This is how Covid-19 ends up with a flu strain that will change the next vaccine

The lineages that spread and cause most respiratory infections are A and B. As the World Health Organization notes, the latter, B/Yamagata, is no longer considered extinct.

Perhaps one of the good things this pandemic has left us with is that the arrival of SARS-CoV-2 led to the end of other viruses. Specifically, “it was the final nail in the coffin of the B/Yamagata influenza lineage,” said Raúl Ortiz de Lejarazu, honorary director of the National Influenza Center in Valladolid.

The World Health Organization has deemed this flu strain included in the flu vaccine, along with two A lineages and another B lineage, extinct in order to provide the broadest possible coverage of this respiratory virus. “On September 23, 2023, unprecedented measures were taken to WHO recommends no longer covering influenza B/Yamagata Influenza vaccines for next season in the Southern Hemisphere,” published in The Lancet Infectious Diseases.

It details the components of the quadrivalent vaccine to date: two influenza A viruses and two influenza viruses, B/Yamagata and B/Victoria. “However, B/Yamagata levels have declined significantly since the start of the COVID-19 pandemic, and such viruses have not been isolated or sequenced since March 2020,” the journal noted.

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Ortiz de Lejarazu points out that since 2018, two years before the arrival of the new coronavirus, “this lineage is no longer circulating.” What happened since 2020 is no longer observed, and its disappearance is not only due to the coronavirus The arrival of the virus and its measures are also due to other aspects of the virus and the response of our immune systems. ”

As virologist Adolfo García-Sastre, co-director of the Institute for Global Health at the Mount Sinai Center in New York, explains, “Not so long ago, when the first trivalent influenza vaccine was developed “There are only three serotypes of circulating influenza viruses” worldwide, human, influenza A H1N1, influenza A H3N2 and influenza B. For many years, vaccines were trivalent until it was discovered that influenza B had diverged into two antigenically distinct lineages, called Victoria and Yamagata, giving rise to the emergence of the quadrivalent vaccine.”

This situation lasted until 2020, when the Yamagata bloodline was no longer isolated, that is, it became rare or disappeared. García-Sastre elaborates: “At that time, the COVID-19 pandemic was upon us and the circulation of Yamagata bloodlines had been significantly reduced, and combined with the use of masks and the impact of the confinement, it was very likely that Make the mountain disappear completely.” “Therefore, there is no need to include this lineage in the flu vaccine. It would be difficult for it to reappear in the future, and if that happened, it could always be reincorporated into the annual vaccine.”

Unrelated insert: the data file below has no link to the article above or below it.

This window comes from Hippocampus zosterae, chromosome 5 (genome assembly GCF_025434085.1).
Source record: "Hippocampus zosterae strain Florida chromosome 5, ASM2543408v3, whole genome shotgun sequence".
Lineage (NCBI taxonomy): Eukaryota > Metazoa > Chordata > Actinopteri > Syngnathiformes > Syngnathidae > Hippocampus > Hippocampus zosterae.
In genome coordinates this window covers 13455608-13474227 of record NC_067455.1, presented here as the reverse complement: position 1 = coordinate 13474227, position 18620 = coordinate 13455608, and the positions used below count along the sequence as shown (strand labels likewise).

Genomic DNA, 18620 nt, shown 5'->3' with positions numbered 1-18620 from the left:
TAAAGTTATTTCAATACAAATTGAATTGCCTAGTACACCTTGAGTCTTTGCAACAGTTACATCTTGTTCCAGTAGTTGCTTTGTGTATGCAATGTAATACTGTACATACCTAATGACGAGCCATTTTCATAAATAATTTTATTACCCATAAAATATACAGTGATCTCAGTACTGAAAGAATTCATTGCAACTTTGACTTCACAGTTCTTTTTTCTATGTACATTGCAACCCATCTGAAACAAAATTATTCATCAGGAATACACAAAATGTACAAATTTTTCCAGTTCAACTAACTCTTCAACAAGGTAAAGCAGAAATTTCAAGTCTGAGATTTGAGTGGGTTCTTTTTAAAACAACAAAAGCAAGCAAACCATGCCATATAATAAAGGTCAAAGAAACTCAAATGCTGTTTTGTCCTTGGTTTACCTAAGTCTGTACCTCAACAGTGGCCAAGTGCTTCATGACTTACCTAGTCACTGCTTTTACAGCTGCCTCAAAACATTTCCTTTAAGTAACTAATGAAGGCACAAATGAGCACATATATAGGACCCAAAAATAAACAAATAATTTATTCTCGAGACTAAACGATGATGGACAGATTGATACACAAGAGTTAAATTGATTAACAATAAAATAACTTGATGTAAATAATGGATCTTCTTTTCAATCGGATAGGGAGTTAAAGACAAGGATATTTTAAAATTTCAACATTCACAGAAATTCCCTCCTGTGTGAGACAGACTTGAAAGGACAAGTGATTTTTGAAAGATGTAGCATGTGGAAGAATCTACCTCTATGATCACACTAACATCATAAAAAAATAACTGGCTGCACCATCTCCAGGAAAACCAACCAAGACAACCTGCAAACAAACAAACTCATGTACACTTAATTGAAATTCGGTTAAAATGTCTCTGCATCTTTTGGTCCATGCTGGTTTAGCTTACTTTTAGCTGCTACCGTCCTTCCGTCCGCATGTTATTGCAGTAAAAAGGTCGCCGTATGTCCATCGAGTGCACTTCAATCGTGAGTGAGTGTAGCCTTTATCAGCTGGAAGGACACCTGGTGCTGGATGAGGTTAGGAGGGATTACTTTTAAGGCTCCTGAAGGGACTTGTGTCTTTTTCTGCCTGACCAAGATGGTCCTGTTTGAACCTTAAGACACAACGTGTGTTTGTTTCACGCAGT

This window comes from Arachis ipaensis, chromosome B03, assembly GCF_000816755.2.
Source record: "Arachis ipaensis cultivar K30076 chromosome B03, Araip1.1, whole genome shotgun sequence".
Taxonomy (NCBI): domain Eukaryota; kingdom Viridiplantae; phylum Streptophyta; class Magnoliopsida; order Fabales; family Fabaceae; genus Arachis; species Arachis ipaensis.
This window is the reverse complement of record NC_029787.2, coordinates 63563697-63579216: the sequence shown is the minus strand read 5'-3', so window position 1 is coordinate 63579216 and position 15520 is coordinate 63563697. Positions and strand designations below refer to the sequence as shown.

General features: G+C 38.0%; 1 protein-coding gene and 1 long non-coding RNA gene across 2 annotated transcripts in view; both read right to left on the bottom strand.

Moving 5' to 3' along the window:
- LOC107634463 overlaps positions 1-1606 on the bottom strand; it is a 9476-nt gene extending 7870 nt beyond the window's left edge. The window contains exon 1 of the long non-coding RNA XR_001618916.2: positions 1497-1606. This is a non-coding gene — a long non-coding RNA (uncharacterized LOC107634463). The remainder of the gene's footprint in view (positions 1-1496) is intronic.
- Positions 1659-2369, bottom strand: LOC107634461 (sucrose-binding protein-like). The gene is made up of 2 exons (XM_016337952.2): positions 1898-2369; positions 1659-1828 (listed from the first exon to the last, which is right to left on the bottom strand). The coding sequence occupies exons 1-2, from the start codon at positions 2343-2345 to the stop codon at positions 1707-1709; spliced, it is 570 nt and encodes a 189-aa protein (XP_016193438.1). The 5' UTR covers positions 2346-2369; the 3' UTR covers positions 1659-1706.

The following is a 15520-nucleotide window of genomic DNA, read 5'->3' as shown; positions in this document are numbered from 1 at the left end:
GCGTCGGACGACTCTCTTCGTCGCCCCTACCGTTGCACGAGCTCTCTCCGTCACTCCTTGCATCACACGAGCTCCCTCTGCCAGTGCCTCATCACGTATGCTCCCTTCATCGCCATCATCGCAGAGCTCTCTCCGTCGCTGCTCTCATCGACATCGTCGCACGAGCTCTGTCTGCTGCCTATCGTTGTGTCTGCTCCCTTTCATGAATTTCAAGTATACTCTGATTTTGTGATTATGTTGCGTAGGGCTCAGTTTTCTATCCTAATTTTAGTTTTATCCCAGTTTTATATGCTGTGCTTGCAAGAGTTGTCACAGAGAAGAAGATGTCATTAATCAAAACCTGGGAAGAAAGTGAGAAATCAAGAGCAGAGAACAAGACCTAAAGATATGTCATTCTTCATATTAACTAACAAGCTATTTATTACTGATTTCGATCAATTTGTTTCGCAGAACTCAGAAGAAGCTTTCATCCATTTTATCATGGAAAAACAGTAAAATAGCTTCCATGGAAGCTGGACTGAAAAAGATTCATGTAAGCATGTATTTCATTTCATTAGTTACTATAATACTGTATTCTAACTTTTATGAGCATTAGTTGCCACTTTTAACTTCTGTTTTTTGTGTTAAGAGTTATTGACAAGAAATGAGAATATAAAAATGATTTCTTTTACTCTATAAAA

The honorary director of the National Influenza Center in Valladolid also mentioned the cross-protection of the two B lineages that have dominated so far. “The incidence of B/Victoria in B/Yamagata is higher than the incidence in B/Yamagata. This may also mean that people who receive the trivalent vaccine not considered in B/Yamagata will gain protection against both vaccines. This has Contributing to their disappearance is “due to a variety of factors that reduce their ability to reproduce and adapt”. Ortiz de Legarazu also remembers when the virus remains stable and its characteristics “do not change” , it is bound to disappear.

from lancet They also measured the consequences of removing B/Yamagata from seasonal vaccines. “Trivalent vaccines carry the risk of vaccine mismatch with circulating influenza B viruses, so some recommendations favor the use of quadrivalent vaccines for high-risk groups. However, these vaccines cost more and fewer doses are produced.”

Therefore, national recommendations may change to support the trivalent vaccine. The magazine insists that for manufacturers, “the question now is whether to focus only on the trivalent vaccine or update the quadrivalent vaccine to include another influenza A lineage other than B/Yamagata, which also Updated efficacy and potential clinical trials are needed to ensure the vaccine is effective.” Testing whether a quadrivalent vaccine is as effective as a trivalent vaccine. ”

In fact, “Influenza A lineage may induce broader immunity. In the meantime, further testing in B/Yamagata is needed to rule out the possibility of any resurgence,” the journal’s editorial explains. Once the season ends in the Northern Hemisphere, we will have to wait and see if the same decision is made for the Southern Hemisphere, as is usually the case.

In short, as the magazine concludes, the COVID-19 pandemic caused the disappearance of B/Yamagata. “This unintended consequence illustrates the power of non-pharmaceutical interventions (prevention measures such as wearing masks, distancing, isolation, etc.). Of course, it is necessary to balance possible adverse effects, but this result shows that status quo The absolute cycle of respiratory viruses is not inevitable.

The editorial cautions that while the strictest restrictions of 2020 are no longer needed, “simple measures like universal sick leave for anyone with respiratory symptoms could have an impact. In addition, this epidemiological change provides the opportunity for vaccination campaigns to and/or incorporate other lineages to provide broader coverage.

But this “is not a new era of influenza, but a return to a distant era when there were three antigenic variants of influenza,” Garcia-Sastre stressed.

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